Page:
The Virtue in Virtue Signaling
Virtue signaling alone is not a viable strategy to deal with climate issues. However, virtue signaling best leads to “virtuous” behavior. A company motivated only by appearances will face forces to keep up appearances. As firmer pressure teed up, voluntary corporate and national commitments to net-zero emissions have grown exponentially.
Accused of failures, people often respond with justifications or appeasements. So do companies. For industries like ours under pressure over climate issues increasing faster than adaptation, the natural starting point is to emphasize or even distort past successes. As a result, many in our industry may have become guilty of greenwashing. It is not necessarily evidence of disingenuity or mere virtue signaling; it does, however, indicate we can no longer ignore the pressures on us.
Years of growing pressure initially met muted responses—probably a better strategy than making idle promises. But the early pressures did not fade. They recruited pressures from other corners, and concern for climate issues has only deepened and broadened in the investment community. Climate Action 100, for example, has grown continuously since organized by investors in 2017 to put pressure on top emitters. Official membership now sums more than $50 trillion under management, and corporate sustainability reports have become the rage. Now, rating agencies, accounting standards, and securities regulators are all working to tighten the quantitative obligations of companies around climate change.
As firmer pressure teed up, voluntary corporate and national commitments to net zero emissions—more aggressive than the Paris Accord promises—have grown exponentially. Though public understanding of the underlying causes constitutes a mere majority in the US and lags understanding in most of the world, still a supermajority of Americans supports risk-mitigation action on, for example, regulating carbon dioxide as a pollutant. All these dynamics portend continued pressure on companies across the board.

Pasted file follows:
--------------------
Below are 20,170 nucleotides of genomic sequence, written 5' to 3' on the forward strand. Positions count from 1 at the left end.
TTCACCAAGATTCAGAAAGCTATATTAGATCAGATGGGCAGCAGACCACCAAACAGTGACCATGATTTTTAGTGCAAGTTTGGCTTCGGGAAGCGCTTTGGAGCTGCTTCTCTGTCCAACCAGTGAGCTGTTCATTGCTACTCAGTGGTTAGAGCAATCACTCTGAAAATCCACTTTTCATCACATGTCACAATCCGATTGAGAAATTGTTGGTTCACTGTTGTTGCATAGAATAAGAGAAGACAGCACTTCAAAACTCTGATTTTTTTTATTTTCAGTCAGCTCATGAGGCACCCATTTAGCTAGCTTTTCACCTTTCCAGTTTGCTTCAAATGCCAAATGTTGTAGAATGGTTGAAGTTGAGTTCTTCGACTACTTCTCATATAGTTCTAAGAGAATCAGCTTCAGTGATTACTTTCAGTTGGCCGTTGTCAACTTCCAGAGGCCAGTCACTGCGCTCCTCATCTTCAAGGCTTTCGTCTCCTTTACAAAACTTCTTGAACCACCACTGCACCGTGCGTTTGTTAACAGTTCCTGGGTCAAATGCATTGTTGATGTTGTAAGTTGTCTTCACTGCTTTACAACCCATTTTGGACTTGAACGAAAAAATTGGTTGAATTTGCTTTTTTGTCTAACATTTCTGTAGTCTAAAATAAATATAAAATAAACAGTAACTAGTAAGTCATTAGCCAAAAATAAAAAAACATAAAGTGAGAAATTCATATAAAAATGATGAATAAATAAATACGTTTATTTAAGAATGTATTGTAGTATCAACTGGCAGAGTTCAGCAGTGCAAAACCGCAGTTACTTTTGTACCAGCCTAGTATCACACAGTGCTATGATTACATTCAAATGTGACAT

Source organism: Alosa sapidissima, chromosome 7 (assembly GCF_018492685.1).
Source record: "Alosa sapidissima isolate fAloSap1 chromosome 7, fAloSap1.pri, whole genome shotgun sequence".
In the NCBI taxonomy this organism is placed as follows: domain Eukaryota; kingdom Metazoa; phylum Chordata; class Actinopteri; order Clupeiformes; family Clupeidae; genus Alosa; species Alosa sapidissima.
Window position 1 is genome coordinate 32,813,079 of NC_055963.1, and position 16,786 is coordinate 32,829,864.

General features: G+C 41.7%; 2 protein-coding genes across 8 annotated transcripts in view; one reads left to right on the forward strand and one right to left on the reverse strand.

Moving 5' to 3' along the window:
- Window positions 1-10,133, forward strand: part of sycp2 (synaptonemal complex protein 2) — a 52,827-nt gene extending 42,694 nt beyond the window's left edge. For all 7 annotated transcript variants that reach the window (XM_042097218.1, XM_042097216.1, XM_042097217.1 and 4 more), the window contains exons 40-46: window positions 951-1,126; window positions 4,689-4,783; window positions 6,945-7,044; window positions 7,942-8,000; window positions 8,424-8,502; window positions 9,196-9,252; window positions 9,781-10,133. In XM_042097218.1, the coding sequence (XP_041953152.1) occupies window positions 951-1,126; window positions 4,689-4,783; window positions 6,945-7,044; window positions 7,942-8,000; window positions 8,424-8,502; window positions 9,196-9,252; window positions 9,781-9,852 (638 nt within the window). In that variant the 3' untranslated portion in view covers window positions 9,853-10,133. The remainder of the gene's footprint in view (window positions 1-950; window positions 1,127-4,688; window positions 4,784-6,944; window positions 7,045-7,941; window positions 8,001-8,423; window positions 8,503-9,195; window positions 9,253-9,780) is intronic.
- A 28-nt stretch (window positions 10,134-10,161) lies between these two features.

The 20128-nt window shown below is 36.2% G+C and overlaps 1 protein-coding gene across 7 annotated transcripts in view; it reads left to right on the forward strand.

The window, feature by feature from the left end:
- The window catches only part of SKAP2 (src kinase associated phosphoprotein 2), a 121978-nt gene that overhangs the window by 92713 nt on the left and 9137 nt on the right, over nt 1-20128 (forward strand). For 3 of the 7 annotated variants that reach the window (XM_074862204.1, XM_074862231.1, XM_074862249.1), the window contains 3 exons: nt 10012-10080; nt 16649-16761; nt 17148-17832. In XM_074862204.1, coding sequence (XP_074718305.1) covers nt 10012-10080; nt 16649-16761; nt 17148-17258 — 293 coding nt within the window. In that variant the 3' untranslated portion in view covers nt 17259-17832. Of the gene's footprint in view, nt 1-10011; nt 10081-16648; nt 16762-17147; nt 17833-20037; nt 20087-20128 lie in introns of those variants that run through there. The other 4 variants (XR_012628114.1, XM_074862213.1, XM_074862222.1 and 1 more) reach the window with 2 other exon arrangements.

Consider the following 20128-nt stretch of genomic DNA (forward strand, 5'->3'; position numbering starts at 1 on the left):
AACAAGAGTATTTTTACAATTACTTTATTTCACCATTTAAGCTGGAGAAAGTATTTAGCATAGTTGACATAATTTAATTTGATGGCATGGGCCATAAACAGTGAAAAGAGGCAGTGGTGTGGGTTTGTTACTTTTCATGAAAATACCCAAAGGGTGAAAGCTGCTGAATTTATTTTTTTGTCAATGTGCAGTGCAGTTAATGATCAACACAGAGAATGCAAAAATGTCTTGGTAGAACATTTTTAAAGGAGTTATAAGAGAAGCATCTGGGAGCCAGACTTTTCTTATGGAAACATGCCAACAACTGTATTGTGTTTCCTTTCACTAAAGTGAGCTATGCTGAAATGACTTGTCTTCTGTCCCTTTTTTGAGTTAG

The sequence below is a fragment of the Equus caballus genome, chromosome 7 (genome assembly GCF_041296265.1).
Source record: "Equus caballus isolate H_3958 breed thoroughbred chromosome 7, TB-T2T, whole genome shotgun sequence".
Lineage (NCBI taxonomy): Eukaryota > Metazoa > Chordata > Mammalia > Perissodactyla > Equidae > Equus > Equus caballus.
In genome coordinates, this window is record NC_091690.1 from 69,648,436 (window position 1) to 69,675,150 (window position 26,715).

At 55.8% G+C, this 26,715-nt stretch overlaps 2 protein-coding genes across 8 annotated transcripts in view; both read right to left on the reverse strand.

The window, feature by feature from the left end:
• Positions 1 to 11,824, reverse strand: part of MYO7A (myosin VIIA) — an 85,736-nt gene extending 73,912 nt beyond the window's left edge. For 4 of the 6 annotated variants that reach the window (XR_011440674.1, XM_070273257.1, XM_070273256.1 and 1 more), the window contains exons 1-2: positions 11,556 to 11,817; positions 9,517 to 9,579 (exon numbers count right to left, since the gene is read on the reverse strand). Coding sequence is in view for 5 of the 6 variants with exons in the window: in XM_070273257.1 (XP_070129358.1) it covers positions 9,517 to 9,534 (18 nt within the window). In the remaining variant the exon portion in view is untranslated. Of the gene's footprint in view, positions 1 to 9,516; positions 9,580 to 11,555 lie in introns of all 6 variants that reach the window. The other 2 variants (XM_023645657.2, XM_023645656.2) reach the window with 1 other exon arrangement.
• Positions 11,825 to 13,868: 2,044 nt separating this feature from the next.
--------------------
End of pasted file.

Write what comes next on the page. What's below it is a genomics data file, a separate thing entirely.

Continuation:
Major oil companies have announced changes of direction even while keeping oil, to various degrees, under the umbrella. Automakers have uniformly turned their faces toward electric drivetrains. Cement makers, chemicals plants, natural-gas utilities, and any number of other industries are being held to account as well. And the same public opinion that successfully addresses corporate behavior will likely turn to the behavior of the public. The most diffuse, most personal, and most intransigent segment of the problem is also the most important.
Virtue signaling alone is not a viable strategy. However, virtue signaling best leads to “virtuous” behavior. A company motivated only by appearances will face forces to keep up appearances. Even if we do not accept the virtue in our hearts, the rest of the world will continue to put pressure on us—even as it enjoys our currently growing profits—to operate more cleanly and to keep the promises we’ve made concerning our corner of the emissions puzzle.
Early in my career as a petroleum engineer, what had previously been called merely “occupational safety” became the buzzwords “health, safety, and environment.” Some dismissed HSE initiatives as mere appeasement or virtue signaling, but those initiatives shortly became and remain today standard operating practice. The virtues have been largely endogenized to operating practices, and the world is a better place for it. Environment, social, and governance issues seem to be following the same trajectory.